As Lar­ry Ponemon right­ly point­ed out in an inter­view with Dark Read­ing, while many of the inci­dents involved the expo­sure of “less than 100 records,” that in no way triv­i­al­izes those events. Accord­ing to the study, “Many med­ical iden­ti­ty theft vic­tims report they have spent an aver­age of $13,500 to restore their cred­it, reim­burse their health care provider for fraud­u­lent claims and cor­rect inac­cu­ra­cies in their health records.”

Bet­ter secu­ri­ty pro­to­cols needed

With 91 per­cent of the health care com­pa­nies who respond­ed to the study’s ques­tions report­ing at least one inci­dent in the pre­ced­ing two years, it’s clear that what­ev­er we’re doing to address the health care breach prob­lem is woe­ful­ly inad­e­quate. What’s more, it is clear that the prob­lem is wet­ware. Bet­ter prac­tices need to become part of the work cul­ture in the health care industry.

When par­tic­i­pat­ing orga­ni­za­tions in the study were asked what wor­ried them the most (with three respons­es per­mit­ted), 70 per­cent said the biggest con­cern was a neg­li­gent or care­less employ­ee. That fig­ure was fol­lowed by 40 per­cent of respon­dents who thought cyber attack­ers were the big­ger wor­ry and 33 per­cent who were wor­ried about the secu­ri­ty of pub­lic cloud servers. Respon­dents also cit­ed inse­cure mobile apps (13 per­cent) and inse­cure med­ical devices (6 percent).

With 96 per­cent of respon­dents say­ing that they had a secu­ri­ty inci­dent involv­ing lost or stolen devices, the fact that cyber attacks—state-backed and criminal—are the lead­ing cause of breach­es should keep you up at night, but the more ter­ri­fy­ing take­away here is that doubt­less many of those attacks wouldn’t be pos­si­ble were it not for the human fac­tor. There is plen­ty of over­lap between the proac­tive crim­i­nal and the clum­sy employ­ee to make these fig­ures start to seem like so much dig­i­tal rain in a lost scene from “The Matrix.”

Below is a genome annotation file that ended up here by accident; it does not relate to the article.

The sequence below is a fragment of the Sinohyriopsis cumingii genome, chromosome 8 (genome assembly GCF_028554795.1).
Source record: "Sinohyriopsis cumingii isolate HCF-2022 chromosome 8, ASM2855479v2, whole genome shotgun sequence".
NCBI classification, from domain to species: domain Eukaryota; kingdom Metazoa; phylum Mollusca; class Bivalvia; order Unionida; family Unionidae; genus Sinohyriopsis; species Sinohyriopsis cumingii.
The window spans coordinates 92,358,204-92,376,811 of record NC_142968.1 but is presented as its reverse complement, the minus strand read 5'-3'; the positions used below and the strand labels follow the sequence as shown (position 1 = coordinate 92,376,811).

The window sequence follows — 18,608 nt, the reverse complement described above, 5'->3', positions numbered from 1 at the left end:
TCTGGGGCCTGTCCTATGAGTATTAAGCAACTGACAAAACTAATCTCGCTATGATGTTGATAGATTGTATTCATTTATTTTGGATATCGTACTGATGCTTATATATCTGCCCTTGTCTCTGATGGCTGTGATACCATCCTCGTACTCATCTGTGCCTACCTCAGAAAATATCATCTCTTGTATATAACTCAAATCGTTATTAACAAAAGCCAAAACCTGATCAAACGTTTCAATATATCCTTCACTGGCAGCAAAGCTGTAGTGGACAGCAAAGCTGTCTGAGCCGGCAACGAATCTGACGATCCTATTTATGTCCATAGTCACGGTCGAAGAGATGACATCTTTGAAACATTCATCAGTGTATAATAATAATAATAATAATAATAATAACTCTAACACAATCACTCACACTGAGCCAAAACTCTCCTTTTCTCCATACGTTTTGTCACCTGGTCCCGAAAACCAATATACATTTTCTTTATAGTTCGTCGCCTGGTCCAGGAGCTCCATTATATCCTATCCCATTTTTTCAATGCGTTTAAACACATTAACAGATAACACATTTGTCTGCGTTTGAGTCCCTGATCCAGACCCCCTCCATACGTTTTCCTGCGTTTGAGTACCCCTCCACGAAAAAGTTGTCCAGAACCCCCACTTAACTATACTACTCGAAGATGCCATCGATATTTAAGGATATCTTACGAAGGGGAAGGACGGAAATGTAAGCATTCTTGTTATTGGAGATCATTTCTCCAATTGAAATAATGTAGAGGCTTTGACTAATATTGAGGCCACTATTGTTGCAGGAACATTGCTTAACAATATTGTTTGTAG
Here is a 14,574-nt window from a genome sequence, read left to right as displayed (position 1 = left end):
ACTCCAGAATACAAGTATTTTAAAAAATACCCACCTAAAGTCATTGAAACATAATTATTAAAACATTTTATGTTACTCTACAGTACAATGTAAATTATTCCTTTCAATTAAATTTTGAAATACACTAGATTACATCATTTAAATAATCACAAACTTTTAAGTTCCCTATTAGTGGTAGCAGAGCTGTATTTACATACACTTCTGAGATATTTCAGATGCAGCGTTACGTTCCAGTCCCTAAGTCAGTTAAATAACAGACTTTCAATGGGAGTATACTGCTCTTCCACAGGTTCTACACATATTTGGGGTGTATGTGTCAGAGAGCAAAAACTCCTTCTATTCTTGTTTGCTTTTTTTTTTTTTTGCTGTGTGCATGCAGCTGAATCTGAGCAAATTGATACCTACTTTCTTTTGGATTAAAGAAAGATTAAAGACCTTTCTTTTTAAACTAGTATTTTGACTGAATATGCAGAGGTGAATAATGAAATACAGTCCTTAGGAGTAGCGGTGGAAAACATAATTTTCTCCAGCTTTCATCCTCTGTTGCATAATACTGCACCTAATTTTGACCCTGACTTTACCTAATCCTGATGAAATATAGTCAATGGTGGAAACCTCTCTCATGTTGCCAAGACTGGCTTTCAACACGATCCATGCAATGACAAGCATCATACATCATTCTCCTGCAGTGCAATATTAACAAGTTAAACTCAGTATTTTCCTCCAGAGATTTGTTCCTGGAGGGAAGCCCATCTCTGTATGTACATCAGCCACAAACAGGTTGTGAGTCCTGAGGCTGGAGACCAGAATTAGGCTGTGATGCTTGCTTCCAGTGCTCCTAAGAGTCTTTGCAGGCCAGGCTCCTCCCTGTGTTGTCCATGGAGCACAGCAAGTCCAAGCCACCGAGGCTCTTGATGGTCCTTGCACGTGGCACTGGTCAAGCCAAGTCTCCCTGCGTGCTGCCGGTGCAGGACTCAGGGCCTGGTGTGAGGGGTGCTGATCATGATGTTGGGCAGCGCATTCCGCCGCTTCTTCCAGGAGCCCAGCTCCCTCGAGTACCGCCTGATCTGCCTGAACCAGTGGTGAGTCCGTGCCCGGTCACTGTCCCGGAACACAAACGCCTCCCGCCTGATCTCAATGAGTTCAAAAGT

These days, smart­phones and tablets are on the most-com­pro­mised or stolen list. Ear­li­er in the data breach pan­dem­ic, lap­top com­put­ers and desk­tops were at the top of that list. While it is inter­est­ing on some lev­el how the infor­ma­tion gets com­pro­mised, at the end of the day, a breach is a breach is a breach. Health care indus­try: you’re all wet.

The bot­tom line here is that hack­ers of all stripe are hav­ing a field day because the wet­ware prob­lem has been large­ly unad­dressed, and until peo­ple become the alpha and omega of the process that leads to a zero tol­er­ance solu­tion, data breach­es will con­tin­ue apace.

Full dis­clo­sure: IDT911 spon­sors Third­Cer­tain­ty. This sto­ry orig­i­nat­ed as an Op/Ed con­tri­bu­tion to Credit.com and does not nec­es­sar­i­ly rep­re­sent the views of the com­pa­ny or its partners.

Adam Levin is chair­man and co-founder of Credit.com and IDT911. His expe­ri­ence as for­mer direc­tor of the New Jer­sey Divi­sion of Con­sumer Affairs gives him unique insight into con­sumer pri­va­cy, leg­is­la­tion and finan­cial advo­ca­cy. He is a nation­al­ly rec­og­nized expert on iden­ti­ty theft and credit.

More on iden­ti­ty theft:
Iden­ti­ty Theft: What You Need to Know
3 Dumb Things You Can Do With Email
How Can You Tell If Your Iden­ti­ty Has Been Stolen?

Posted in Data Breach, Guest Essays